Everyone ages differently, so some people can continue to drive into their seventies, eighties, and even beyond while others cannot or should not. However, the statistics on older adults and driving can be sobering.
Older adults and accidents
Statistics show that the elderly are more likely than other drivers to receive traffic citations for failing to yield, turning improperly, and running red lights and stop signs—all indications of decreased driving ability. It is a fact that older adults are at higher risk for road accidents than other age groups. Older drivers are more likely to get into multiple-vehicle accidents than younger people do, and the accidents are more dangerous for them than for younger drivers. A person 65 or older who is involved in a car accident is more likely to be seriously hurt, more likely to require hospitalization, and more likely to die than younger people involved in the same crash. Truth is, fatal crash rates rise sharply after a driver has reached the age of 70.
There are environmental factors as well. These affect people of all ages and include signs and road markings that are difficult to see or read, complex and confusing intersections, older vehicles that lack automatic safety features, and newer dashboard instrument panels with multiple displays. Such factors are often amplified in those seniors who experience a decline in their ability to drive, and become very risky. For all of these reasons, you want to stay alert to your own driving experiences and be willing to admit and discuss any difficulties and concerns with a relative or someone else you trust.
Lessening aging risk factors that affect safe driving
It is easy to overlook problems that develop slowly over time because we typically accommodate our daily activities to what we can comfortably do. Consequently, issues like vision or hearing loss, decreasing physical activity, growing forgetfulness, or the impact of prescription and over-the-counter drugs are hardly noticed. Any one or a combination of these conditions can make driving hazardous.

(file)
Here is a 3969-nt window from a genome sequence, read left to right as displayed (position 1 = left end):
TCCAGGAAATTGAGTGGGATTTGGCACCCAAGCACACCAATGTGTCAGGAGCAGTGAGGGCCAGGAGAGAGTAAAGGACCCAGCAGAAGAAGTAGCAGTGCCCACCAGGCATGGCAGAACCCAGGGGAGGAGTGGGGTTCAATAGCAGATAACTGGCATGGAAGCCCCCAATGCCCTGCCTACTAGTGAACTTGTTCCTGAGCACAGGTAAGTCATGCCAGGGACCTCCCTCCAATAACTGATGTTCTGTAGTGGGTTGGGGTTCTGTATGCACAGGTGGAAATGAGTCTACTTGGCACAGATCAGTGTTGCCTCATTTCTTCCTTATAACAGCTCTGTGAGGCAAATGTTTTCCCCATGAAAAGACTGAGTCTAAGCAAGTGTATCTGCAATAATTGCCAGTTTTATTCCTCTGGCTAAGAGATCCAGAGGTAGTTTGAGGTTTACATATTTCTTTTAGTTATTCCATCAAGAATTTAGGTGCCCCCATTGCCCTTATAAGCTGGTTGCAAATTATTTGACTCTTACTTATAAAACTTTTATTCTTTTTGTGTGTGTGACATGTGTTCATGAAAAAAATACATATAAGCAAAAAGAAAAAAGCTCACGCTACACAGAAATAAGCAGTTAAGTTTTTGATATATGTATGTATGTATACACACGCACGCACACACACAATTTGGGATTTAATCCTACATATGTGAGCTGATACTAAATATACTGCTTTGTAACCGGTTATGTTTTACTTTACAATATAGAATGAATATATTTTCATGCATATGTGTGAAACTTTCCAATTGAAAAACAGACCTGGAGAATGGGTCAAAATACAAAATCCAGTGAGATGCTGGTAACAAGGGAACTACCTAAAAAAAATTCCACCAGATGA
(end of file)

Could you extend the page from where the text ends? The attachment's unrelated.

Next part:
Decrease risks by taking control of your health
The most important and positive action you can take is to decrease the driving risks associated with aging. Do not wait until problems become serious. Tending to your health and well-being on a regular basis can help in your efforts to stay independent and mobile. The most common risk factors related to safe driving are listed below along with suggested steps you can take:
Warning signs of unsafe driving
Driving is a complex function and problems can come up in a number of ways. If you begin to find driving more difficult than before, be alert for changes that make driving unsafe. If you notice any of the warning signs listed below, it is time to reassess your risks. If you are in a position to observe these in another driver, see if any of them are reflected in your own driving. It’s hard to do but extremely important. Many small warning signs of unsafe driving can add up to the decision to quit driving.
Unsafe driving warning signs
- Problems on the road. Abrupt lane changes, braking, or acceleration. Failing to use the turn signal, or keeping the signal on without changing lanes. Drifting into other lanes. Driving on the wrong side of the road or in the shoulder.
- Trouble with reflexes. Trouble reading signs or navigating directions to get somewhere. Range-of-motion issues (looking over the shoulder, moving the hands or feet). Trouble moving from the gas to the brake pedal, or confusing the two pedals. Slow reaction to changes in the driving environment.
- Increased anxiety and anger in the car. Feeling more nervous or fearful while driving or feeling exhausted after driving. Frustration or anger at other drivers but oblivious to the frustration of other drivers, not understanding why they are honking. Reluctance from friends or relatives to be in the car with the senior driving
- Trouble with memory or handling change. Getting lost more often. Missing highway exits or backing up after missing an exit. Trouble paying attention to signals, road signs, pavement markings, or pedestrians.
Close calls and increased citations. More frequent “close calls” (i.e., almost crashing), or dents and scrapes on the car or on fences, mailboxes, garage doors, and curbs. Increased traffic tickets or “warnings” by traffic or law enforcement officers.
WRITTEN BY MONIKA WHITE, PH.D. DOUG RUSSELL, LCSW, JOANNA SAISAN AND GINA KEMP M.A.